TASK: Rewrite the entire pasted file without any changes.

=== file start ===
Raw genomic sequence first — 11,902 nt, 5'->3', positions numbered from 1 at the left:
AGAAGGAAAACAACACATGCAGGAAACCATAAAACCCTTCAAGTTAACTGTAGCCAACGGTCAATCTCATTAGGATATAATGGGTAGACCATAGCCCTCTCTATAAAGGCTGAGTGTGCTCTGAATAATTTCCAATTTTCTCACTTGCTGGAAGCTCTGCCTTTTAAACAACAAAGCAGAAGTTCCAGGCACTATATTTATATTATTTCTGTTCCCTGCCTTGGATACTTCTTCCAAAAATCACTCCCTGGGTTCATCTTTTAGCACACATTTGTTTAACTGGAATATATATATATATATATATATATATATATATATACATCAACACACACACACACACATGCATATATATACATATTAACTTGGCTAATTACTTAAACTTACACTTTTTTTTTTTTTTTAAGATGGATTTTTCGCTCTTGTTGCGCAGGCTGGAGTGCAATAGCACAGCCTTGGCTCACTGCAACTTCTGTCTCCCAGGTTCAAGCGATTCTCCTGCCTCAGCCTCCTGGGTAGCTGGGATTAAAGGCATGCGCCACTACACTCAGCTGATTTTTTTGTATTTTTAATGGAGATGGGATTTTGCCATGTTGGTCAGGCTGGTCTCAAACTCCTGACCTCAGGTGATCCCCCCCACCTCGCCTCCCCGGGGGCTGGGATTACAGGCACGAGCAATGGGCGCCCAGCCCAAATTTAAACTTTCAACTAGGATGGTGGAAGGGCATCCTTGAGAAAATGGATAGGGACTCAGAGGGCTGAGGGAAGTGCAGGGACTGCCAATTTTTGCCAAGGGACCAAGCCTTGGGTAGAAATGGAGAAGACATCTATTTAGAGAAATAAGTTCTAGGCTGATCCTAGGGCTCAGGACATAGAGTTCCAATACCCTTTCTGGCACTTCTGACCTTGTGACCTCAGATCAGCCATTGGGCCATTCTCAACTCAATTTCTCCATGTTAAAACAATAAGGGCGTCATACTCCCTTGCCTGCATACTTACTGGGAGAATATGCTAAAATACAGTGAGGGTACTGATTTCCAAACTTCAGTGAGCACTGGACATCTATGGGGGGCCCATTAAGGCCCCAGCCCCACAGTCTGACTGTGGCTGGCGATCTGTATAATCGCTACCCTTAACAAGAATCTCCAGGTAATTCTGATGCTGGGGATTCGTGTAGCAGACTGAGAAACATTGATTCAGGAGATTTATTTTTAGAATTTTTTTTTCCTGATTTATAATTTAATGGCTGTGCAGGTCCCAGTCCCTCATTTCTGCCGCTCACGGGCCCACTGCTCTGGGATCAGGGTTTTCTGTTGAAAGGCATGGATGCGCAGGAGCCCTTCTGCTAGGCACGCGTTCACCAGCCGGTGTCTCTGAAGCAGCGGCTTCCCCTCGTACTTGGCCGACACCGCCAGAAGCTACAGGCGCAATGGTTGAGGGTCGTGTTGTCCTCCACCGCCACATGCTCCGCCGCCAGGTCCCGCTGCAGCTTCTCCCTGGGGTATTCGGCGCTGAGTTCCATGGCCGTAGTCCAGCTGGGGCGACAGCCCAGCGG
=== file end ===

Raw genomic sequence first — 11,902 nt, 5'->3', positions numbered from 1 at the left:
AGAAGGAAAACAACACATGCAGGAAACCATAAAACCCTTCAAGTTAACTGTAGCCAACGGTCAATCTCATTAGGATATAATGGGTAGACCATAGCCCTCTCTATAAAGGCTGAGTGTGCTCTGAATAATTTCCAATTTTCTCACTTGCTGGAAGCTCTGCCTTTTAAACAACAAAGCAGAAGTTCCAGGCACTATATTTATATTATTTCTGTTCCCTGCCTTGGATACTTCTTCCAAAAATCACTCCCTGGGTTCATCTTTTAGCACACATTTGTTTAACTGGAATATATATATATATATATATATATATATATATATACATCAACACACACACACACACATGCATATATATACATATTAACTTGGCTAATTACTTAAACTTACACTTTTTTTTTTTTTTTAAGATGGATTTTTCGCTCTTGTTGCGCAGGCTGGAGTGCAATAGCACAGCCTTGGCTCACTGCAACTTCTGTCTCCCAGGTTCAAGCGATTCTCCTGCCTCAGCCTCCTGGGTAGCTGGGATTAAAGGCATGCGCCACTACACTCAGCTGATTTTTTTGTATTTTTAATGGAGATGGGATTTTGCCATGTTGGTCAGGCTGGTCTCAAACTCCTGACCTCAGGTGATCCCCCCCACCTCGCCTCCCCGGGGGCTGGGATTACAGGCACGAGCAATGGGCGCCCAGCCCAAATTTAAACTTTCAACTAGGATGGTGGAAGGGCATCCTTGAGAAAATGGATAGGGACTCAGAGGGCTGAGGGAAGTGCAGGGACTGCCAATTTTTGCCAAGGGACCAAGCCTTGGGTAGAAATGGAGAAGACATCTATTTAGAGAAATAAGTTCTAGGCTGATCCTAGGGCTCAGGACATAGAGTTCCAATACCCTTTCTGGCACTTCTGACCTTGTGACCTCAGATCAGCCATTGGGCCATTCTCAACTCAATTTCTCCATGTTAAAACAATAAGGGCGTCATACTCCCTTGCCTGCATACTTACTGGGAGAATATGCTAAAATACAGTGAGGGTACTGATTTCCAAACTTCAGTGAGCACTGGACATCTATGGGGGGCCCATTAAGGCCCCAGCCCCACAGTCTGACTGTGGCTGGCGATCTGTATAATCGCTACCCTTAACAAGAATCTCCAGGTAATTCTGATGCTGGGGATTCGTGTAGCAGACTGAGAAACATTGATTCAGGAGATTTATTTTTAGAATTTTTTTTTCCTGATTTATAATTTAATGGCTGTGCAGGTCCCAGTCCCTCATTTCTGCCGCTCACGGGCCCACTGCTCTGGGATCAGGGTTTTCTGTTGAAAGGCATGGATGCGCAGGAGCCCTTCTGCTAGGCACGCGTTCACCAGCCGGTGTCTCTGAAGCAGCGGCTTCCCCTCGTACTTGGCCGACACCGCCAGAAGCTACAGGCGCAATGGTTGAGGGTCGTGTTGTCCTCCACCGCCACATGCTCCGCCGCCAGGTCCCGCTGCAGCTTCTCCCTGGGGTATTCGGCGCTGAGTTCCATGGCCGTAGTCCAGCTGGGGCGACAGCCCAGCGG